What to look for: Open the book and look at the inside flap of the dust jacket; if you're lucky, your book may identify itself there as a Book-of-the-Month-Club selection or a book club edition Also, most book-club editions do not have a price printed on the inside front flap of the dust jacket. Now look at dust jacket at the back of the book ... if you see a small white rectangle box with five numbers instead of a bar-code and ten-digit ISBN number you have a book-club edition. Now take off the dust jacket and look at the back board on the lower right corner by the spine; many Book-of-the-Month Club editions have a very small indented mark there.
Here is a quick run-down of how to identify book-club editions: No price inside front flap and/or no ten-digit ISBN number on the back of the dust jacket and/or there is a small indented spot on the back of the book. If your book has one or more of these clues, you can be fairly certain you have a book-club edition. Exception Alert! Some books produced by Universities and small presses have no price on the jacket.
ReprintsFrom the mid-1800s through the mid-1900s books by popular authors such as Edgar Rice Burroughs, Mark Twain, William Shakespeare or Charles Dickens were often reprinted by the boat load. Grosset & Dunlap published mountains of reprints in the early 1900s. Some other publishers that printed reprints are A.L. Burt, Cupples & Goldsmith, Sun Dial, Saalfield, and Triangle.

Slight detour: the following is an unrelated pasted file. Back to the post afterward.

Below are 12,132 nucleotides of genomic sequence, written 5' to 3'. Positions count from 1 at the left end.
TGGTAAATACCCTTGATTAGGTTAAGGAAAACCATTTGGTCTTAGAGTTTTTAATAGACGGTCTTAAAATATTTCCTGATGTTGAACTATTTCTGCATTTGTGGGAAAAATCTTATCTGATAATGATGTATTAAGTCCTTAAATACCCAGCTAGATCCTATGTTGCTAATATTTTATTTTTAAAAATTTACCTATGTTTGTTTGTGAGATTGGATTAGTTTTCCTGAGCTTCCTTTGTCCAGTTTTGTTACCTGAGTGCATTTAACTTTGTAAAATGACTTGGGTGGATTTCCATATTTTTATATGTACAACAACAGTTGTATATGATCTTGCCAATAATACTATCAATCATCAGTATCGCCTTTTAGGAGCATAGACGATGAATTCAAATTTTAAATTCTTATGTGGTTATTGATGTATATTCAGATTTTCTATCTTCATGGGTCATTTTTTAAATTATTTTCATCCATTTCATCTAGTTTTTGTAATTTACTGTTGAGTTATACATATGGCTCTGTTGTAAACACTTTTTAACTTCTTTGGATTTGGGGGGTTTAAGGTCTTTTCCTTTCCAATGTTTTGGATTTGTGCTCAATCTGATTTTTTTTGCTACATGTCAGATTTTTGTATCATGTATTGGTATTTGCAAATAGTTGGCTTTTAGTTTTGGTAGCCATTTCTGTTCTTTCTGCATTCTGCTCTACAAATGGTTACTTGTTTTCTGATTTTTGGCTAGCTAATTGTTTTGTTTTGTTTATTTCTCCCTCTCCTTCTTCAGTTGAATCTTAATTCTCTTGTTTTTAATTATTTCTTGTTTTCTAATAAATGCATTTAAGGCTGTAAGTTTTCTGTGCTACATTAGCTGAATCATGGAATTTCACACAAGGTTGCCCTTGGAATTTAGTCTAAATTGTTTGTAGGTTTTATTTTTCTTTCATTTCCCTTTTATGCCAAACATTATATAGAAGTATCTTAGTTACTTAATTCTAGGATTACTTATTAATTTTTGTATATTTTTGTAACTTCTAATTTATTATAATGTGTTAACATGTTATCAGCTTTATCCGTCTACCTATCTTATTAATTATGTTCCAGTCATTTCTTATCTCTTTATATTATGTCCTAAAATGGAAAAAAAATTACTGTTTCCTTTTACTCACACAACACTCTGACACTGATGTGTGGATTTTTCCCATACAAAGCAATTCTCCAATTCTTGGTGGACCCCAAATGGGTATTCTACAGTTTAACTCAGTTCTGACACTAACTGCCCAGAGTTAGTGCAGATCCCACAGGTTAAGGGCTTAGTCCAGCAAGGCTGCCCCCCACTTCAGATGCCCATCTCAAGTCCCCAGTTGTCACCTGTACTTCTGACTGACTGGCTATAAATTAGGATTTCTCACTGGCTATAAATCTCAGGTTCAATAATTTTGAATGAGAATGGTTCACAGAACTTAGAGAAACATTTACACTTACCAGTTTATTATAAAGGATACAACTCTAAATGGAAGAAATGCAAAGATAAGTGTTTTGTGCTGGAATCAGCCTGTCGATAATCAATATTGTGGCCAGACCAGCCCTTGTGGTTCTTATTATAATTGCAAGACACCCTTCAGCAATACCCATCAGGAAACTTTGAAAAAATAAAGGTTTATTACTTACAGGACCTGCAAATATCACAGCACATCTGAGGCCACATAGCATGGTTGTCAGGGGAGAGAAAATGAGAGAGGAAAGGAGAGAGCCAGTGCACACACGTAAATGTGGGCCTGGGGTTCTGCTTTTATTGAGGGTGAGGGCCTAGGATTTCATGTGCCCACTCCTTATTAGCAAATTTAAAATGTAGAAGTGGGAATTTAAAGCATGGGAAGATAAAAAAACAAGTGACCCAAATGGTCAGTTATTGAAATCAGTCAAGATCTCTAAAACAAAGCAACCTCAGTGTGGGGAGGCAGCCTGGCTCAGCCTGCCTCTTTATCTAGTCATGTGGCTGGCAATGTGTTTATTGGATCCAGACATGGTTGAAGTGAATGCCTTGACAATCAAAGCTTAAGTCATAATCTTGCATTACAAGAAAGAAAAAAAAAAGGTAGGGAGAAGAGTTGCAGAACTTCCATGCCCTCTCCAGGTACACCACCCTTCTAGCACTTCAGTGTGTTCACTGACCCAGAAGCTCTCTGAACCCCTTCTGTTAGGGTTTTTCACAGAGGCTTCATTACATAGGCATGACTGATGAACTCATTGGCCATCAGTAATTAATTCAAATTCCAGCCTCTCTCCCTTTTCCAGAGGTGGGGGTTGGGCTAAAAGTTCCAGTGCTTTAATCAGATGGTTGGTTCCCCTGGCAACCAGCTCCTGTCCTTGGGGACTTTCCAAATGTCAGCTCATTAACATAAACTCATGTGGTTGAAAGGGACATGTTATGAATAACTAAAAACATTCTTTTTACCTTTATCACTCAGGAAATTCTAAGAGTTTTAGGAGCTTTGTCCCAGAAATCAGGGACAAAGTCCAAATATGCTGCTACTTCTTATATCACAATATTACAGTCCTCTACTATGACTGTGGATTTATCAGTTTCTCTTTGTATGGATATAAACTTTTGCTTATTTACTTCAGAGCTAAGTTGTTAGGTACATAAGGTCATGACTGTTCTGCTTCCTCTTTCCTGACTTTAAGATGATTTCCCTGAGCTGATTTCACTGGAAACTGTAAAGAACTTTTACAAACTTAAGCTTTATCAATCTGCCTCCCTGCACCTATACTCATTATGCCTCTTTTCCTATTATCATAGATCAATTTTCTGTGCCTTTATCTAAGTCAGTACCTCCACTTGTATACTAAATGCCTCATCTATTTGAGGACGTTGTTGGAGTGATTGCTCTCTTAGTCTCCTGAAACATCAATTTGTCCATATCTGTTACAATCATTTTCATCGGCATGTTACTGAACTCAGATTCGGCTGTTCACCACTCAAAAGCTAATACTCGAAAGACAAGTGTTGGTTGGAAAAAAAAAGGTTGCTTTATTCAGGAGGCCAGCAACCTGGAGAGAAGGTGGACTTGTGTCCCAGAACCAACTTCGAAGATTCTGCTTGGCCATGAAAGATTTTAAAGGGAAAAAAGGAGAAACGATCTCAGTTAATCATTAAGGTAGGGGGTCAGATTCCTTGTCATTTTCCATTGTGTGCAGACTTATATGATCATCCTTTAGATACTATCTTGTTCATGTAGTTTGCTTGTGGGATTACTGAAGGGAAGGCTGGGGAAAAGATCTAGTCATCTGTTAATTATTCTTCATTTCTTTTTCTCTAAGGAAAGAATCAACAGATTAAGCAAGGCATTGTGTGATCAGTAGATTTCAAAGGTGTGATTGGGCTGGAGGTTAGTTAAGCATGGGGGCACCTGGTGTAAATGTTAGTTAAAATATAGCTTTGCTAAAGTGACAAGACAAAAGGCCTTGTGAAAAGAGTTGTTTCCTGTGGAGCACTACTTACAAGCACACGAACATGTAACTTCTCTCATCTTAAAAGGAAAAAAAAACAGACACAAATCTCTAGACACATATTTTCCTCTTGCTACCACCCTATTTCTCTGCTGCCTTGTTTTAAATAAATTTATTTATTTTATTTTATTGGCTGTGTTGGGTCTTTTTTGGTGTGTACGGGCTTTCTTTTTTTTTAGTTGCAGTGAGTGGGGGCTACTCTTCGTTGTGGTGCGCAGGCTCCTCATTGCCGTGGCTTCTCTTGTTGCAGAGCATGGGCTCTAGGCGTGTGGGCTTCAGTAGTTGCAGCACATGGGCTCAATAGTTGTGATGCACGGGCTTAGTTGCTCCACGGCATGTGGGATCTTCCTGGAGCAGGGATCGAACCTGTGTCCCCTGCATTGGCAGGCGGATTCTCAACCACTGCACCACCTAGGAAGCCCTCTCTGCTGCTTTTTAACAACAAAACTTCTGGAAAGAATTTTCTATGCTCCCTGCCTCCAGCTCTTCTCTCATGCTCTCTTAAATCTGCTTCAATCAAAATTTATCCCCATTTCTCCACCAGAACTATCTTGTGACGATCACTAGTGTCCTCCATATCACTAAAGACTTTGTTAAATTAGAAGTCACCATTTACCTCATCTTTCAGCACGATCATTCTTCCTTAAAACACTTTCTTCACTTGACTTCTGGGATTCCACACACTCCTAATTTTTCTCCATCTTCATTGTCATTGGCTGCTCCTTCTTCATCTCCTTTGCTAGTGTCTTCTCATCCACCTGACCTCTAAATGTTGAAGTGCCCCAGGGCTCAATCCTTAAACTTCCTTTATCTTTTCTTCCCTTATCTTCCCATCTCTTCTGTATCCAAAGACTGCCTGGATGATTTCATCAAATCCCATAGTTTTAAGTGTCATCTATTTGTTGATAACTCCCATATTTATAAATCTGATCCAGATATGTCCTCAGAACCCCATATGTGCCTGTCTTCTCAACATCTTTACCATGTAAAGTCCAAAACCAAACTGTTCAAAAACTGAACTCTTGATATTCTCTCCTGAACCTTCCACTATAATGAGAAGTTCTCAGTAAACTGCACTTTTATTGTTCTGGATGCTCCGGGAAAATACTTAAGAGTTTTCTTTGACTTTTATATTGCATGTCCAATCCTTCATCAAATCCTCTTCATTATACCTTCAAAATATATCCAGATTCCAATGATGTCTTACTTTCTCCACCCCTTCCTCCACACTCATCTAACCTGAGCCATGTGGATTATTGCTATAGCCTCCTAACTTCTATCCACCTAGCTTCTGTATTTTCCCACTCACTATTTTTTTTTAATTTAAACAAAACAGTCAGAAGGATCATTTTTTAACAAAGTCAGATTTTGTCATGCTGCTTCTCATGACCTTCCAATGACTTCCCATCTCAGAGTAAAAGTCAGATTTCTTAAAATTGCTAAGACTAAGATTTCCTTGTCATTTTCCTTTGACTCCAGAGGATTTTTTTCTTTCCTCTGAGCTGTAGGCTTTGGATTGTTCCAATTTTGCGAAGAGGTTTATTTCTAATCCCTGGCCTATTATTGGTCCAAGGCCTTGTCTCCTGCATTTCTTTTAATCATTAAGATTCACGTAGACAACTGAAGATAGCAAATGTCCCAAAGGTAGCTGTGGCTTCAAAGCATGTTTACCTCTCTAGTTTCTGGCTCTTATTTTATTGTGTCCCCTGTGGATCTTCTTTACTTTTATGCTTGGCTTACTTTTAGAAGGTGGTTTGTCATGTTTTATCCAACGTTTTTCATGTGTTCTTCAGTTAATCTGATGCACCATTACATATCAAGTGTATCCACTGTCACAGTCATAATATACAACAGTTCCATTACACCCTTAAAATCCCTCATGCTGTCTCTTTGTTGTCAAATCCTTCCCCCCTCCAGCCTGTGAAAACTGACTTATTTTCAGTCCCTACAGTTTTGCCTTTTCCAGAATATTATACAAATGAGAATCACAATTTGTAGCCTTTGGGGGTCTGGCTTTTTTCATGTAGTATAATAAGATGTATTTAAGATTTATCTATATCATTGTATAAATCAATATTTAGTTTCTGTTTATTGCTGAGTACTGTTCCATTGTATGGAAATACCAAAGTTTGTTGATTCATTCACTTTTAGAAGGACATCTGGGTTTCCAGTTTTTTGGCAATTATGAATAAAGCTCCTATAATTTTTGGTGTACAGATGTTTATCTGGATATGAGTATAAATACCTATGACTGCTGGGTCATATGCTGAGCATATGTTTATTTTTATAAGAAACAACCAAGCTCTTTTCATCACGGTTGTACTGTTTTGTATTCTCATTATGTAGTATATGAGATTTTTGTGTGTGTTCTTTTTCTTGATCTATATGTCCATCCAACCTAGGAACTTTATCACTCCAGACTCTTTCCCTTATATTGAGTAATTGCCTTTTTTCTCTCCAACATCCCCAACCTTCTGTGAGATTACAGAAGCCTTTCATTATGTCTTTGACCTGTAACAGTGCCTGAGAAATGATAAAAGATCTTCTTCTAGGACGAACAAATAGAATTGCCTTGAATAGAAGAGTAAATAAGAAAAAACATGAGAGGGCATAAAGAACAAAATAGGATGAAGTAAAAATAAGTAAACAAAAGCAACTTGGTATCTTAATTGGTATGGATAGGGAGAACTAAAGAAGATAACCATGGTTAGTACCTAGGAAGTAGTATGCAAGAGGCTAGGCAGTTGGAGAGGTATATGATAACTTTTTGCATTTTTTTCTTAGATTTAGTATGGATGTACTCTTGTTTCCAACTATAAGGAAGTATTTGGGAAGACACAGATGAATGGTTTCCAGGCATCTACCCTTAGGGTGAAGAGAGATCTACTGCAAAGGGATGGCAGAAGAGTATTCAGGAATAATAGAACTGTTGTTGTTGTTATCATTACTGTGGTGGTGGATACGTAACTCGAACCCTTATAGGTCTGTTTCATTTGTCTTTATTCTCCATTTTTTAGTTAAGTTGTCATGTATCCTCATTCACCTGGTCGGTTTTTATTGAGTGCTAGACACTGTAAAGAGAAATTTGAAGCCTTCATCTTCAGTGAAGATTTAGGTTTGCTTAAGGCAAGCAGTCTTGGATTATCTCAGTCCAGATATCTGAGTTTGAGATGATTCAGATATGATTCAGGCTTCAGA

What to look for: Compare the publisher's name printed on the Title Page and to the publisher's name listed on the Copyright Page - if the book lists two different publishers, the book is probably a reprint. For example: a reprinted copy of Edgar Rice Burroughs "The Beasts of Tarzan" states "Grosset & Dunlap, Pub." on the Title Page, but states "Copyright A. C. McClurg & Co, 1916" on the the Copyright Page.
How can I tell if I have a first USA printing of Harry Potter and the Deathly Hallows?
All USA first printings of Deathly Hallows have a number line on the Copyright page that looks something like "10 9 8 7 6 5 4 3 2 1". If the number line goes down all the way to 1, you have a first printing. If the line stops at a higher number you do not have a first printing even if the phrase First Edition is still present. If you wish to buy a first printing be sure that the number line on the Copyright page goes all the way down to 1. If you are selling a Harry Potter book as a first edition, please list the numbers you see on the Copyright page so the buyer will know what printing they are getting. Collectors are looking for a first printing though they may refer to it as a "First Edition". See picture below:
You will also notice in the above picture a number line "07 08 09 10 11"
This number line refers to the year of the printing
A Bit About Zane Grey First Editions
Most first editions Zane Grey books were published by Harper's. While there were a few books first printed by other companies, most were from Harper's. If you have a Zane Grey book printed by someone else, chances are that it is not a first edition.